Griggs Park along the reservoir.

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A few days ago my wife was looking for warblers right along the river as I did likewise along a some trees a little further away from the water.  She was paying attention to the low lying brush at water’s edge when she decided to look up into the overhead tree branches and found herself confronting a much larger bird.

Bald Eagle along the Scioto River just below the Griggs Reservoir Dam, it didn’t stay long .   .   .

before it flew across the river .   .   .

to a safer perch. (Donna).

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Out of the corner of my eye I did see the eagle as it flew by but right in front of me there was a Great Crested Flycatcher. What to do, a flycatcher in the bush or a flying eagle. I chose the bird in the bush.

Great-created Flycatcher along the Scioto River just below Griggs Reservoir Dam..

Take 2.

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Warblers are surprisingly small when compared to the Great Created Flycatcher but make up for their size in quantity. Many, including Cape May and Yellow-rumped, continue to be seen.

Black and White warbler, Emily Traphagen Park.

Take 2.

Male American Redstart, Griggs Park, (Donna).

Take 2, (Donna).

Redstart with mayfly, Griggs Park.

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It’s hard to ignore the orioles which continue to be very common. Right now there are so many in Griggs Park that it’s quite possible that only a few will nest here with the remainder heading further north.

Male Baltimore Oriole, Griggs Park.

Female Baltimore Oriole, Griggs Park.

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It was a real treat to see our first Cedar waxwings of the year.

Cedar Waxwings, they handed the berry back and forth several times. Griggs Park.

Cedar Waxwings, Griggs Park, (Donna).

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Red-eyed Vireos are often spotted in dense treetop leaf cover but every once in a while they come down so we can get a better look.

Red-eyed Vireo, Griggs Park.

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An Acadian Flycatcher was also seen.

Acadian Flycatcher? Griggs Park.

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We first spotted a streak of white, black, and red. Open landing the Rose Breasted Grosbeak played hide and seek as it chowed down on what were apparently very tasty seeds.

Rose Breasted Grosbeak, Griggs Park.

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Another bird seen only during spring migration is the Scarlet Tanager.

Scarlet Tanager, Griggs Park.

Just a minute.

There, that’s better.

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Morning sun and leaves, Griggs Park.

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The Swainson’s Thrush is usually only seen during migration.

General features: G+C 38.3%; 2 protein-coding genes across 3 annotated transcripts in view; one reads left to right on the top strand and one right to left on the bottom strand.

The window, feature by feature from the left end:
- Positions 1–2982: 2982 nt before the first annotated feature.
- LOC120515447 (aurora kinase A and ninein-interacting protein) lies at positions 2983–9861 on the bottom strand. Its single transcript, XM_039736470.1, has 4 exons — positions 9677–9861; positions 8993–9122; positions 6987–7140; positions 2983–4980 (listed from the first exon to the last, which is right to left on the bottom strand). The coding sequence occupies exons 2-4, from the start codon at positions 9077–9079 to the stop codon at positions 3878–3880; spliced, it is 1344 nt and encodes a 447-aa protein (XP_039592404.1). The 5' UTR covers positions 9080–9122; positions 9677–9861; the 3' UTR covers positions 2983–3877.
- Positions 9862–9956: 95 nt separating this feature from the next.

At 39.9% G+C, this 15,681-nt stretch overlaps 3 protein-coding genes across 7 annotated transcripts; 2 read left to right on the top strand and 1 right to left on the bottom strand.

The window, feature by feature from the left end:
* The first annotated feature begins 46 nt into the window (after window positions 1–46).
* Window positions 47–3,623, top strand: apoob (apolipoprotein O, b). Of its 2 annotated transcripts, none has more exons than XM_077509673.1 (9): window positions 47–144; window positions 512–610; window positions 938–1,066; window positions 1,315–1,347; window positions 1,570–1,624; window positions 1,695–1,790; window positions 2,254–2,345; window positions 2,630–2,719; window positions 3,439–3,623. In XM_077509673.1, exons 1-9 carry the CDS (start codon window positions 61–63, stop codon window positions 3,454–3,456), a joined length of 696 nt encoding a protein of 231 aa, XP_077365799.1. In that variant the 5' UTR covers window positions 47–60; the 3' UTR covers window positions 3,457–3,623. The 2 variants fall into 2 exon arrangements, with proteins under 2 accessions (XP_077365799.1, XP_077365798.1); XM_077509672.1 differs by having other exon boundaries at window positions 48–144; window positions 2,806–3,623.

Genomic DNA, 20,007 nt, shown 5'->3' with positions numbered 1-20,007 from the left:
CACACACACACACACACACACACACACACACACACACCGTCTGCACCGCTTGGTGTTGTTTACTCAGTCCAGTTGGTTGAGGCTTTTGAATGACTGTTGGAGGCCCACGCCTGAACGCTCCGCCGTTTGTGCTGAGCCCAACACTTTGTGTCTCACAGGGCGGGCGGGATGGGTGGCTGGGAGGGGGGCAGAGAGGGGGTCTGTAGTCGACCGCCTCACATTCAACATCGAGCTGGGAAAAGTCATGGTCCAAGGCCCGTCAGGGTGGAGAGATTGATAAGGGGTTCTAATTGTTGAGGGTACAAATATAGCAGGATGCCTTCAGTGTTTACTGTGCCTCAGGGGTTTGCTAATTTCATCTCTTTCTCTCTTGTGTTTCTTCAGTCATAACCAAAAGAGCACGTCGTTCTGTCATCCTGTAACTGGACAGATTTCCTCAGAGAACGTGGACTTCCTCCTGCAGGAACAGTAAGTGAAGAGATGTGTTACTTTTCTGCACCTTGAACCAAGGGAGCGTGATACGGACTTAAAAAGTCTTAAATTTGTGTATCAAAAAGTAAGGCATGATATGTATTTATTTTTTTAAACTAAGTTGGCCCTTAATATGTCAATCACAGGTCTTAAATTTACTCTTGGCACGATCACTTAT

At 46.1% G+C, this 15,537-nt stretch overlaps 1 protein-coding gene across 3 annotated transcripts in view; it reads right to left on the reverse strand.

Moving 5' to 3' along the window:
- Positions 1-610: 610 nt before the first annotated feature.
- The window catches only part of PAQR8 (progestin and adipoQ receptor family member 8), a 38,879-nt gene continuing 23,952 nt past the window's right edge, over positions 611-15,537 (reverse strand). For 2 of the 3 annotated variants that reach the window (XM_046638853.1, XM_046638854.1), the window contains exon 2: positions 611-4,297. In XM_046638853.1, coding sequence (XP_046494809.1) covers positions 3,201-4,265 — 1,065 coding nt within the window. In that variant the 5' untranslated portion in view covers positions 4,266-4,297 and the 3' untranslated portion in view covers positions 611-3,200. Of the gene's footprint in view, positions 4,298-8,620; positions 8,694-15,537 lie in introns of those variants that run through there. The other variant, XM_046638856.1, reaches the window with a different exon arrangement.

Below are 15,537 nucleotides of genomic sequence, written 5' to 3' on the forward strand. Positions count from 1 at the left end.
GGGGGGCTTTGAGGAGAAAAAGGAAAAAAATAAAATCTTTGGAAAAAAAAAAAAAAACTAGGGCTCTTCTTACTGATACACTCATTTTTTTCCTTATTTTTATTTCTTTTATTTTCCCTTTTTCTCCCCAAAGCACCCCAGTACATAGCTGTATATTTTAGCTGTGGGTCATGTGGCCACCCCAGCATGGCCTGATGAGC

Swainson’s Thrushes were everywhere in Griggs Park.

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Our first Kingbird of the year along Griggs Reservoir. Some will stick around to nest in the park.

Kingbird, Griggs Park, (Donna).

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We also noticed a few “non-bird” type things.

Immature male Common Whitetail, Emily Traphagen Park.

False Solomon’s Seal, Griggs Park, (Donna).

Female Black Swallowtail, Emily Traphagen Park, (Donna).

The Northern Water snake orgy goes on, see previous post, (Donna).

A Woodchuck tries to blend in, Griggs Park.

Wild Columbine, Emily Traphagen Park, (Donna). This photo was inspired by one of our birding friends.

A chipmunk poses, Duranceaux Park.

Six Spotted Tiger Beetle, Emily Traphagen Park, (Donna).

Zebulon Skipper, Emily Traphagen Park. (Donna).

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We can’t forget all the other birds seen in the past week. Many of these are year round or summer residents.

A very noisy Winter Wren, Kiwanis Riverway Park.

Eastern Phoebe, Griggs Park.

Hidden in the leaf cover an immature Eastern Phoebe waits for it’s next meal, Duranceaux Park.

Blue Jays continue to be industrious, Griggs Park.

Red-bellied Woodpecker looks for a meal in Emily Traphagen Park.

The beautiful marking of a Northern Flicker are clearly seen as it briefly pauses overhead, Griggs Park.

Carolina Chickadee, Griggs Park.

Great Blue Heron, Griggs Park, (Donna).

Hairy Woodpecker, Griggs Park.

Easy eats may be why we’ve seen so many Great Egrets along the reservoir and river this spring, (Donna).

Great Egrets, Griggs Park

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With spring in full swing, there’s almost too much is going on, but we hope everyone enjoyed this photographic celebration of spring in central Ohio.

Griggs Reservoir Cove, Griggs Park, (Donna).

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Thanks for stopping by.

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XXX

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Should you wish, prints from various posts may be purchased at Purchase a Photo. If you don’t find it on the link drop us a line.

A Spring Day At Magee Marsh